Emotional Manipulation Feed

How Could I Be So Stupid?

Have you been manipulated, lied to, controlled by a toxic person?  The person may be a psychopath (antisocial), a narcissist or a borderline.  They've betrayed, exploited and misled you.  They've seduced you with their charm and beguiled you with their lies.  They've stolen your money, your life, your heart.  And you're left wondering, "How could I have been so stupid?"

I am reminded of an old Spanish saying that I absolutely love,

"The lion believes that all are like him."

An honest person expects people to treat them honestly.   Someone who is not a thief may not lock up their belongings, because it does not occur to them that other people would steal from her.

Naturally, you need to check yourself for a susceptibility to flowery speech and manipulation.  If you have a low self esteem you may be especially susceptible to someone showering you with compliments while they simultaneously mistreat, dismiss or disregard you.

But aside from that, one of the struggles of people who are dealing with psychopaths, narcissists or other manipulative people is the nagging question, "How could I not have seen this?", "How could I have been so stupid as to pick out this person?", "Why am I so gullible?" If you are really kicking yourself thinking you were inordinately naive or dumb for having been duped so completely you might find the following explanation helpful.

I found this description of psychopathic manipulation in an article on manipulation and controlling behaviors:

Psychopaths know well and have nothing but disdain for the characteristics of good-natured people and use those very qualities — including most people’s willingness to trust and afford others the benefit of the doubt and the conscientiousness most people have and discomfort they typically have when they think they might be the cause of anyone else’s pain — against them. Possessing a narcissism so malignant (“Narcissism: Pathological Self-Love”) that they consider truly decent folks as inherently weak and inferior, they feel “entitled” to prey on such folks, and deliberately play on their sensitivities and sensibilities to con, exploit, and otherwise victimize them. Worst of all, they do these things for the pure pleasure of it. It’s not fear, insecurity or emotional pain that drives them, just an incapacity to care and a craving to dominate.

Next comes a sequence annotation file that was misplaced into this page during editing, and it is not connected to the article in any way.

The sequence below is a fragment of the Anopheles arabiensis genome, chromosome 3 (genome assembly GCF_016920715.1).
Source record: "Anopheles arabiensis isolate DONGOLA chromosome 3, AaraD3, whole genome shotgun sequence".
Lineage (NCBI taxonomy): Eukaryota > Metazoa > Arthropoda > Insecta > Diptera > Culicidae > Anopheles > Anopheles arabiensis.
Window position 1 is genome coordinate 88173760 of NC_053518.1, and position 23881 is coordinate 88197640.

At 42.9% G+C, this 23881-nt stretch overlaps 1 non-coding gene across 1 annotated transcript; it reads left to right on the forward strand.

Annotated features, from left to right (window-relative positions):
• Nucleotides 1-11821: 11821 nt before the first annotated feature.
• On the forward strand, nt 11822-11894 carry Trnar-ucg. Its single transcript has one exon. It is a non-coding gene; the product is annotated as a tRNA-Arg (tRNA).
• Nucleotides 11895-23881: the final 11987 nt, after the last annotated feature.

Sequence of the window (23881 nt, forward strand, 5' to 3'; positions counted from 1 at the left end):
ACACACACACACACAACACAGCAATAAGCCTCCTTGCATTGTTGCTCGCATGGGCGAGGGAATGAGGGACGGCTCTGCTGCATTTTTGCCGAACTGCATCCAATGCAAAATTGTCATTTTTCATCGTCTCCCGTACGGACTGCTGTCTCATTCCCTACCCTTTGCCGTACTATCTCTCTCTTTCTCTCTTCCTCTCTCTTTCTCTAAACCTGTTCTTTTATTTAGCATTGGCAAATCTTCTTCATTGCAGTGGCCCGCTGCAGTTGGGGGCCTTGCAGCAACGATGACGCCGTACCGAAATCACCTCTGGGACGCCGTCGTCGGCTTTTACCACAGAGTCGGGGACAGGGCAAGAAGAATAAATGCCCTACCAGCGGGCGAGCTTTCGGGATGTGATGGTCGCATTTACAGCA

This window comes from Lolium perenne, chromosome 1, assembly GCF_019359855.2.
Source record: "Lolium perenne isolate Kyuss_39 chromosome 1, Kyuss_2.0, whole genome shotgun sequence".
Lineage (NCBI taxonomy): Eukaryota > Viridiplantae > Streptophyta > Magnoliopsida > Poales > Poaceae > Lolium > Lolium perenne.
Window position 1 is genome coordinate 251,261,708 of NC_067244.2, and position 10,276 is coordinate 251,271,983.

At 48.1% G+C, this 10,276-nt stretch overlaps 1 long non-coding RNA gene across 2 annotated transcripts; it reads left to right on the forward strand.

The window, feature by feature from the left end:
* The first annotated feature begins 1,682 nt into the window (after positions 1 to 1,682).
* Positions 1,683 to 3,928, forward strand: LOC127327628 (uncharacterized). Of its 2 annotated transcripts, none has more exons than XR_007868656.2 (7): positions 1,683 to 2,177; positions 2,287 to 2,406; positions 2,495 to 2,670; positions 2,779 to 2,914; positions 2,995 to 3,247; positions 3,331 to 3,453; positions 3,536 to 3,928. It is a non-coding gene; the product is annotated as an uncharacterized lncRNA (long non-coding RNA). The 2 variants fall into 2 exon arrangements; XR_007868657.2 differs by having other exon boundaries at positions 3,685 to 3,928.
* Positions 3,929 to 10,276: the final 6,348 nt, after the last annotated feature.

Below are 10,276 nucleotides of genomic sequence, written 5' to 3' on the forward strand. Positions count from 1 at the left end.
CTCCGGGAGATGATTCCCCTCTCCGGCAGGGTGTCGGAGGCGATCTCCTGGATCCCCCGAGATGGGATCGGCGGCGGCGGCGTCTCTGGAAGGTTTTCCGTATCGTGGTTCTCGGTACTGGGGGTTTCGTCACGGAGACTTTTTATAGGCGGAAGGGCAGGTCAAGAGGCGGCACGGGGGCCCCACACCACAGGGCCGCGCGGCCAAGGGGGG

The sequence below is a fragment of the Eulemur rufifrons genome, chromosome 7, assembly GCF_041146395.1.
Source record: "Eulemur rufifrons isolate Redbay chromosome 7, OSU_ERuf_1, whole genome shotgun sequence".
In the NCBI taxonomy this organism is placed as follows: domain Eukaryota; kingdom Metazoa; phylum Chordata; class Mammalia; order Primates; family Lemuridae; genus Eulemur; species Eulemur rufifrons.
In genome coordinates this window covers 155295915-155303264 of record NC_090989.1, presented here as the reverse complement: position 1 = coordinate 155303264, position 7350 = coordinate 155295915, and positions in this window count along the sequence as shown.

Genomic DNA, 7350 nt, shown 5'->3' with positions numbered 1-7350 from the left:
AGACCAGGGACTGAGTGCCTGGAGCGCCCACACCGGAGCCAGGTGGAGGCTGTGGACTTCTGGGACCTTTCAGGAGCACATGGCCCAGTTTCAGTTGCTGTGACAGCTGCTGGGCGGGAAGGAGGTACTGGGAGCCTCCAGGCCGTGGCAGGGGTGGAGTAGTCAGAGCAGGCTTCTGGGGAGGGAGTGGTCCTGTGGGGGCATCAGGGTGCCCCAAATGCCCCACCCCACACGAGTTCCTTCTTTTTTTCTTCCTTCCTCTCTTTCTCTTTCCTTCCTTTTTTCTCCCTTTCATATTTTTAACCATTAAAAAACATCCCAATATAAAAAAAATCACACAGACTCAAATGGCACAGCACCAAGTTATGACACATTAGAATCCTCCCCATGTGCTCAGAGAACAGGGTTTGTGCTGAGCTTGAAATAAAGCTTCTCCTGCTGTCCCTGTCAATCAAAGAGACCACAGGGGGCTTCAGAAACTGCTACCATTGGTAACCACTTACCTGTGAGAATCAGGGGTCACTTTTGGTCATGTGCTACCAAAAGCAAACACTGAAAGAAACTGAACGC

Your gullibility and naivete is normal - because you are an honest person.  One other thought you might want to consider.  The alternative to being gullible and naive may be worse - to become cynical, jaded and suspicious of everyone.



When One Compliment Negates a Hundred Slights

People who find themselves in an unhealthy, even abusive relationship often ask themselves, "why do I stay?",  "what is it that keeps sucking me back in?"  Many times it can be the "courting behavior" that follows the abuse.  In domestic violence, this is illustrated in the Circle of Abuse.  The abuser becomes violent and lashes out at the victim.  Afterward, he or she engages in the courting behavior they originally used when dating the victim.  They are charming, caring, attentive.  They lavish the victim with compliments and gifts.  A victim who has low self esteem may tolerate the abuse to get the courting behavior.  The pain of being hurt is overridden by the kindness and attention that are lavished on them after it is over. 

In less abusive relationships a more subtle form of this behavior may exist.  If someone is in a relationship with a narcissist or a sociopath, they may experience a constant stream of unloving treatment.  Their partner may be uncaring, callous, accusatory, jealous, cold, distant, hostile, selfish, critical, demanding, demeaning, etc.  They may heap insults on them or demean them with a constant stream of disparaging remarks.  They may constantly accuse them of cheating.  Or they may be dismissive and condescending.  The relationship may be totally devoid of empathic, nurturing, caring, loving behavior.  So why do they stay?

It may be that they are totally taken for granted, until they attempt to leave or start to pull away.  When the emotional manipulator reailizes they've gone too far, they may engage in courting behavior to reel the partner back into the relationship.  If their partner's self esteem is low enough this may go on for years and years.  If their self esteem is somewhat higher, they may eventually realize that, "One compliment negates a thousand slights."